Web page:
There’s a “Heroes and Villains” Halloween Party happening Friday at Canvas, an upscale bar nestled beside one of this city’s few parks, but ghosts, ghouls and goblins (or any other creature, for that matter) are not welcome.
“Because of all the drama, we aren’t allowed to let anyone in with a costume,” Hasan Hijawi, a deejay and one of the party’s organizers, announced with a tinge of regret a few days ago on Facebook.
FOR THE RECORD:
Halloween in Jordan: In the Oct. 31 Section A, an article about Jordan’s decision to ban celebrations related to Halloween said that alcohol is illegal in the country. Alcohol is legal there. —
The “drama” refers to the fact that Halloween has been canceled — at least here in the Hashemite Kingdom.
Jordan’s Interior Ministry on Wednesday banned all celebrations this year related to the holiday, which is rooted in paganism but associated for centuries with the Feast of All Saints, marked by Christians. A ministry spokesman, Ziad Zoubi, cited previous years’ festivities as being of “a character that hurts Jordan’s security.” He did not elaborate.
Hijawi and his colleagues are determined to forge ahead.
“OUR PARTY IS STILL ON. They can’t take our right to party. So no costumes, but still an awesome time,” they proclaimed.
Halloween celebrations for grown-ups have become popular in recent years in this cosmopolitan capital, but not without a backlash. Some claim that such gatherings amount to devil worship. Media outlets in recent years have published photos purporting to show that Halloween festivities were in fact satanic rituals replete with blood drinking and witchcraft.
The ban illustrates the tensions that are increasingly apparent these days as Jordan’s affluent, educated, Westernized elite bumps up against the far more conservative values held by many compatriots, especially those outside the capital. The desert kingdom, considered an oasis of relative political calm in a turbulent region, has long straddled a fine line between its role as a Western ally and a stronghold of traditional Middle Eastern values.
Halloween costumes typically worn by Jordanian partygoers, though probably tame by Western standards, by no means conform to religious edicts on how women ought to dress, or to the general standard of modesty expected of both genders. Even without the overtly risque attire that commonly characterizes adult Halloween gatherings in U.S. cities — the sexy nurse, the all-too-handy handyman — there’s plenty of flirty territory capable of offending the devout.
Moreover, Halloween-themed parties at hotels and other upscale venues generally serve alcohol, which is legal in Jordan but abhorred by pious Muslims. Class tensions play a part as well; costumed revelers tend to be far better off materially than the vast majority of those living in Jordan, which has been inundated by a wave of war refugees from nearby Syria and Iraq.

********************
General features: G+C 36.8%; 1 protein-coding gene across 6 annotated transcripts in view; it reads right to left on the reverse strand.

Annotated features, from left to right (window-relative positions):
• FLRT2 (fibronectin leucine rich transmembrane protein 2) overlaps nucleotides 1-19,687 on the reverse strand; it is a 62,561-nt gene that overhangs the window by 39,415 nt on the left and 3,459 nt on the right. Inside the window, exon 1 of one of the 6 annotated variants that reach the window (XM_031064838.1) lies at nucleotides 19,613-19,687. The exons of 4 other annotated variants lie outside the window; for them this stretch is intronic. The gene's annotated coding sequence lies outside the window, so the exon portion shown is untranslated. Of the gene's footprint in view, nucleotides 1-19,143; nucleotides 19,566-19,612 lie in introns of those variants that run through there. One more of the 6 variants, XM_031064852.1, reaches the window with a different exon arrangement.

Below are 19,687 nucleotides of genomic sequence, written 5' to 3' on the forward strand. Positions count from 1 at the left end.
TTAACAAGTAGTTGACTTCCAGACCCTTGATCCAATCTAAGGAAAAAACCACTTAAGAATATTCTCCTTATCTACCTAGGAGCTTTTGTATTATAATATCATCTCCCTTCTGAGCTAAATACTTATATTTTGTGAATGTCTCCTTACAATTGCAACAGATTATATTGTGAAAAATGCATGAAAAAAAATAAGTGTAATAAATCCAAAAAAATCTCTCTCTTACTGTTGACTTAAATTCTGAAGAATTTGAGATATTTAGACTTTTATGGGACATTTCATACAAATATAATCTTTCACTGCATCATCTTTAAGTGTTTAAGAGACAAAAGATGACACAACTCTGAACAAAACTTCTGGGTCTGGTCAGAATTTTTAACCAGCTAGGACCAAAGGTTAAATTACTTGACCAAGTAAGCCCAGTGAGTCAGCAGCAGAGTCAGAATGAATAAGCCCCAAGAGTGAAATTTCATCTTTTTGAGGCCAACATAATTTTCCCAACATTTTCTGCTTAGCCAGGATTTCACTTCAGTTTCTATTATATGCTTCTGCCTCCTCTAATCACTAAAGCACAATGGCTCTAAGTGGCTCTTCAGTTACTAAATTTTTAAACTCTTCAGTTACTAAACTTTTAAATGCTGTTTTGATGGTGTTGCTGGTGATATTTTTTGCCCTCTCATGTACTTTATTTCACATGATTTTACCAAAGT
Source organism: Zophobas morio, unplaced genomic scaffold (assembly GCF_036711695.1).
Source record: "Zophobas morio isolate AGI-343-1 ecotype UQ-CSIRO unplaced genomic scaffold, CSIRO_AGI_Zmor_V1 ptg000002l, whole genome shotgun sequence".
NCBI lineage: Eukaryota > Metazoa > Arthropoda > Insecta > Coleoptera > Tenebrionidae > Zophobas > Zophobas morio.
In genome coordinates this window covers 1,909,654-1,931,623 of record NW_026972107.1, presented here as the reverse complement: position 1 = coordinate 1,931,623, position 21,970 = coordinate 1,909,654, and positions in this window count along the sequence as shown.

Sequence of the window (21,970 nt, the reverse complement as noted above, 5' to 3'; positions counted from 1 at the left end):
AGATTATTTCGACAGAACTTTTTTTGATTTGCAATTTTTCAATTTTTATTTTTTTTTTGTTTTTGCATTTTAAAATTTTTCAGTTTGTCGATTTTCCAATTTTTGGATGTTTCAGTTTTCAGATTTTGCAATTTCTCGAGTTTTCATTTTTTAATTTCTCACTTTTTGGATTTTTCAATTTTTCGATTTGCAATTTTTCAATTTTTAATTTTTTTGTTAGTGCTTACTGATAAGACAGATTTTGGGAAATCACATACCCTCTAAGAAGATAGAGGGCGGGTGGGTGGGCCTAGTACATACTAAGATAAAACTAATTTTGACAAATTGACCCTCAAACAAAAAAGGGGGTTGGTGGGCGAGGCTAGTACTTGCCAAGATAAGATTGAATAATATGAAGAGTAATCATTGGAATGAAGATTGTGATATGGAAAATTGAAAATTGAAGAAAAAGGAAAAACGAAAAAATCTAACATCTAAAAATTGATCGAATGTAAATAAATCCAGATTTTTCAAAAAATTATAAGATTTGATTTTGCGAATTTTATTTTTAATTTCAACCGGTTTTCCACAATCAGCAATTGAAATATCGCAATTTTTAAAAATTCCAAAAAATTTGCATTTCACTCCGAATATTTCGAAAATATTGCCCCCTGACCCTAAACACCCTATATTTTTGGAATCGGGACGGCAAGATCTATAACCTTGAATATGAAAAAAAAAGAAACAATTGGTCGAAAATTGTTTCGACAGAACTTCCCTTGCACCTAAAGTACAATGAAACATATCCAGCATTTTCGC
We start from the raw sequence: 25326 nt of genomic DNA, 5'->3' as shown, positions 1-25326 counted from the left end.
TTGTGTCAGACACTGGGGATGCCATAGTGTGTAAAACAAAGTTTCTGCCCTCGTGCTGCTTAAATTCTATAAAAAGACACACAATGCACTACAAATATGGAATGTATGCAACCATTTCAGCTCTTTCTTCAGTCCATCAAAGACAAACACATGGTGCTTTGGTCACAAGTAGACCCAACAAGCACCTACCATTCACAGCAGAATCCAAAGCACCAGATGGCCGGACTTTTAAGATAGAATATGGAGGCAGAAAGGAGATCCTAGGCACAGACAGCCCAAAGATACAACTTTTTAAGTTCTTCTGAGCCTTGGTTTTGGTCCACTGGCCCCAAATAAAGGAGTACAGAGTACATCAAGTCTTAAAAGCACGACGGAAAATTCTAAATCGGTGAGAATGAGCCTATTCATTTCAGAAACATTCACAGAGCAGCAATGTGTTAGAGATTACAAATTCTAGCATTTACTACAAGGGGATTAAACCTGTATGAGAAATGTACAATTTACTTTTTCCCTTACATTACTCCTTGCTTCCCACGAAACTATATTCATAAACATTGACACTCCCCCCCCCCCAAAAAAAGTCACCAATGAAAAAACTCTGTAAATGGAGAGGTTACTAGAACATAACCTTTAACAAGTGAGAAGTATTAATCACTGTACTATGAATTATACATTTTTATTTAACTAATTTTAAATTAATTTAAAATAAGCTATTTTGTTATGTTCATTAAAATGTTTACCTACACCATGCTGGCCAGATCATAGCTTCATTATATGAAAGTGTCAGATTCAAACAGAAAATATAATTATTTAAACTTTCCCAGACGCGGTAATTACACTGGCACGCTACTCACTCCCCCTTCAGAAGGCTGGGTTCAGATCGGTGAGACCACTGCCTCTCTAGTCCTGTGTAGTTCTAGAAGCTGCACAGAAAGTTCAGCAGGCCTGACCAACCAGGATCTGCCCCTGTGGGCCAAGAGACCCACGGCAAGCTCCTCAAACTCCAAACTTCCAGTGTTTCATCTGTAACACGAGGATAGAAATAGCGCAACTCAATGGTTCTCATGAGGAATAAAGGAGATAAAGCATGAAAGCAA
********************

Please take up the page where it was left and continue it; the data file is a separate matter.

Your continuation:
For the Record
Oct. 31, 9:24 a.m.: An earlier version of this article said that alcohol is illegal in Jordan. Alcohol is legal there.
The ministry’s edict is primarily aimed at adults; door-to-door trick-or-treating by children is virtually unheard of in pedestrian-unfriendly Amman, where cars whiz by mid-rise apartments or gated courtyards.
While the Halloween party ban — announced only two days before the holiday — is probably all but unenforceable in private homes, it has provoked the ire of the organizers of several large-scale bashes planned at public venues.
“I don’t think Jordan’s security threat comes from Halloween parties,” said Hijawi. “I think our internal threat comes from lack of common sense and the sheer ignorance some government officials seem to thrive on.”
Major holidays like Christmas are generally tolerated and even celebrated in Jordan, as in neighboring Muslim countries, especially because they are marked not only by expatriates but a significant domestic Christian minority. In the predominantly Christian town of Fuheis, roughly 12 miles northwest of Amman, a large Christmas tree is erected in the main square every year.
Halloween, however, seems to have struck a nerve. In 2012, Hamza Mansour, the head of the country’s Muslim Brotherhood-linked party, known as the Islamic Action Front, sent a letter to the prime minister after a particularly raucous Halloween party in the capital. (Riot police were brought in.) He declared the gathering was “not an innocent activity.... Shameful sights were seen.”
Last year, some parties were disrupted by rock-throwing youths who cursed and harassed the revelers.
This year, with Jordan’s borders menaced for the first time by the militants of Islamic State, there has been a growing fear of extremism at home — and little inclination to live-and-let-costume.
The main sounding board for unhappiness over this year’s non-Halloween was social media.
“Those who can’t reach the grapes say they’re sour,” wrote one commentator, who described the ban as a “step back” and part of the “Talibanization of the country.”
Others supported the ban, demanding that the government “cancel all these Crusader parties that have no connection to [Jordanians], and close down the nightclubs and bars.”
For one, identified as “Female Citizen,” the ban seemed to be a source of relief.
“Truly the country has gone bad. What is this Halloween? I swear if they allowed them [to hold parties], then killing would begin immediately. People would don scarecrow outfits and kill.”
Costumes or no costumes, habitues of Canvas intend to have a good time.
“I personally couldn’t care less about the stupid costumes,” wrote one prospective guest on the event’s Facebook page. “The idea is to come party with all you lovely people.”
Bulos is a special correspondent. Times staff writer Laura King in Cairo contributed to this report.